Startegies that will definitely kill the flow in your teams
You certainly know it: When you are in a state of flow, you find it easy to square things away. You are focused, in a good mood, full of energy and so absorbed in your work that you forget about the world around you. But how can we achieve flow? And what are the biggest flow killers that prevent us from getting into this state?
According to well-known Hungarian-American psychologist Mihaly Csikszentmihalyi, environments of a certain kind make people achieve flow state—i.e. a state of joyful productiveness—regardless of gender, age or cultural background. However, in everyday business, they are given too little room: “Many companies want innovation and creativity, both of which can emerge only in flow state. Alas, pressure, routine, red tape and hierarchical structures all too often put an end to flow,” says Helga Pattart-Drexler, Head of Executive Education at the WU Executive Academy. She has identified nine flow killers that executives unfortunately use again and again:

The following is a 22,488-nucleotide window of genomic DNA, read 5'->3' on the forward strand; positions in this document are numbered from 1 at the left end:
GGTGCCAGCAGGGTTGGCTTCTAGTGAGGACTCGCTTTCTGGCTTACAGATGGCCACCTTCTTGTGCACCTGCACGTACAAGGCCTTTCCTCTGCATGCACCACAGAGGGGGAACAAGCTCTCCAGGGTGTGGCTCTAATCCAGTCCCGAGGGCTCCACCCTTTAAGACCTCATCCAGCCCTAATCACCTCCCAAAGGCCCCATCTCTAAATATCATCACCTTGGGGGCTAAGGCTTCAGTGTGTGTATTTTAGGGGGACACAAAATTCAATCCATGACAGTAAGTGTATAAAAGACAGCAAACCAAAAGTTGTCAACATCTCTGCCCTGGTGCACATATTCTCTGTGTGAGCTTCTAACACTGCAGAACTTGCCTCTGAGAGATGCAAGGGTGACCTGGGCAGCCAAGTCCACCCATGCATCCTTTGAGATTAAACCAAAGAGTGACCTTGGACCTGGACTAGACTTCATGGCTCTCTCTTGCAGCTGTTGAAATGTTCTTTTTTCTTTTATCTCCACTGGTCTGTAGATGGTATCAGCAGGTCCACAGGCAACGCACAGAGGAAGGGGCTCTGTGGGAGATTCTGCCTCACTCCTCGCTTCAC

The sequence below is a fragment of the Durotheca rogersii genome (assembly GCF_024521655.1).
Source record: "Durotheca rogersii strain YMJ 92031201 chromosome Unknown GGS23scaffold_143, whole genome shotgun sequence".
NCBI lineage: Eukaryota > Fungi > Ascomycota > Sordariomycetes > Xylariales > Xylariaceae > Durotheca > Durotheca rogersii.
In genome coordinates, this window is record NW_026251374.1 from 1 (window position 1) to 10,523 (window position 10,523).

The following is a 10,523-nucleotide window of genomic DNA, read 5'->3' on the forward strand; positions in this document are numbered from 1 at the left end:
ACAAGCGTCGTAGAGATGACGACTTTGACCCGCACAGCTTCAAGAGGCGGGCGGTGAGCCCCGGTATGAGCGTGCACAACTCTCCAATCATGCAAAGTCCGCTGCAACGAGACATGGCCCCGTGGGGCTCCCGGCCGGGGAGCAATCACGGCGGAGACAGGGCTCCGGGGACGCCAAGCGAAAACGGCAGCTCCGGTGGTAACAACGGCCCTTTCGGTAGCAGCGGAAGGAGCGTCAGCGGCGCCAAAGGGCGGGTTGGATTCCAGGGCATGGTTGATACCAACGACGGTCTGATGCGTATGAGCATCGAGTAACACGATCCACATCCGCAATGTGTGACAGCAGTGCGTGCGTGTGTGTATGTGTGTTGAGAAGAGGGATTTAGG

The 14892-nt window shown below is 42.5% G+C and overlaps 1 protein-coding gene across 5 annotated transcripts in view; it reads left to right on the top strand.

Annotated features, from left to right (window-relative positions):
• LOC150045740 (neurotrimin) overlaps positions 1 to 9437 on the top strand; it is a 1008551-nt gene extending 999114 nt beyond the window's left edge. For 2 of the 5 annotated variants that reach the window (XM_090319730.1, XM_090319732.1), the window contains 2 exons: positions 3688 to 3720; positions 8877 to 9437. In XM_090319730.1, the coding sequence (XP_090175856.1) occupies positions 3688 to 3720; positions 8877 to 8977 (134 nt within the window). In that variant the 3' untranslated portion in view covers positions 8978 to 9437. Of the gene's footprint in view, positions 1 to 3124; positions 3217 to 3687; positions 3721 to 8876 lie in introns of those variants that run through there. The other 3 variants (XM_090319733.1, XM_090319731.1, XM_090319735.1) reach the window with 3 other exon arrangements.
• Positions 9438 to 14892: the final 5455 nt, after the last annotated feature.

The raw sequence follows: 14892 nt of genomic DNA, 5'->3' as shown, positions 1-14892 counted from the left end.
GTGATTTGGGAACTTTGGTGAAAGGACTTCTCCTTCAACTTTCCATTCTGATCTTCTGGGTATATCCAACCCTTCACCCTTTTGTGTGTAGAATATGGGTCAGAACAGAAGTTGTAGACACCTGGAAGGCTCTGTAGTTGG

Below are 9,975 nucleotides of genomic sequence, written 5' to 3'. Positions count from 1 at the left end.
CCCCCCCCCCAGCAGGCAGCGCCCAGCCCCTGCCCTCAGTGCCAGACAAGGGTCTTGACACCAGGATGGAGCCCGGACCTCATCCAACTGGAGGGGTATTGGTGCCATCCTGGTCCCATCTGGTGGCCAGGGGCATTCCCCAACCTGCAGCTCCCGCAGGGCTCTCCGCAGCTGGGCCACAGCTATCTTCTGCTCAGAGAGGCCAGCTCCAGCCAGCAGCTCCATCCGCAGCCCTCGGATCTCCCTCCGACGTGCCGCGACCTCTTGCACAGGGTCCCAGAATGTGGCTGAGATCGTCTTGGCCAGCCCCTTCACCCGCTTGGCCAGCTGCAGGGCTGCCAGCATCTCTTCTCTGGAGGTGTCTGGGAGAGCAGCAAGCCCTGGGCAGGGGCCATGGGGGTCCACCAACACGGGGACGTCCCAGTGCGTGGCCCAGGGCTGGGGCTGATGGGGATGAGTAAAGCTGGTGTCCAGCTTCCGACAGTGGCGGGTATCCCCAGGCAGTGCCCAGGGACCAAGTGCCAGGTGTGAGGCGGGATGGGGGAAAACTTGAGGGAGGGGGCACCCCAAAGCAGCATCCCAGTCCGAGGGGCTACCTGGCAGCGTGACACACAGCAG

The project's objective is clear; how to achieve it is anything but clear. This can block flow or prevent it from developing in the first place. In his book “Creativity: Flow and the Psychology of Discovery and Invention”, Mihaly Csikszentmihalyi recommends concretizing every single step. In flow state, we always know what needs to be done next. Incidentally, brain researchers say that problem-solving is a task perfectly suited for the human brain. It is fun and stimulates us to think creatively.
We have all been there: You never find the solution to a problem while you are at your desk racking your brain but only once you relax: in the course of jogging, while taking a shower, before falling asleep. Your thoughts can flow freely and do not get blocked by pressure or anxiety.
Flow can be found where new things are emerging—and this rarely happens in your comfort zone. If we want to come up with novel ideas, we need to leave time-tested approaches and routines behind and break new ground. The desire to discover something new makes it easier for us to achieve flow. Conversely, flow is a sine qua non for the emergence of the new.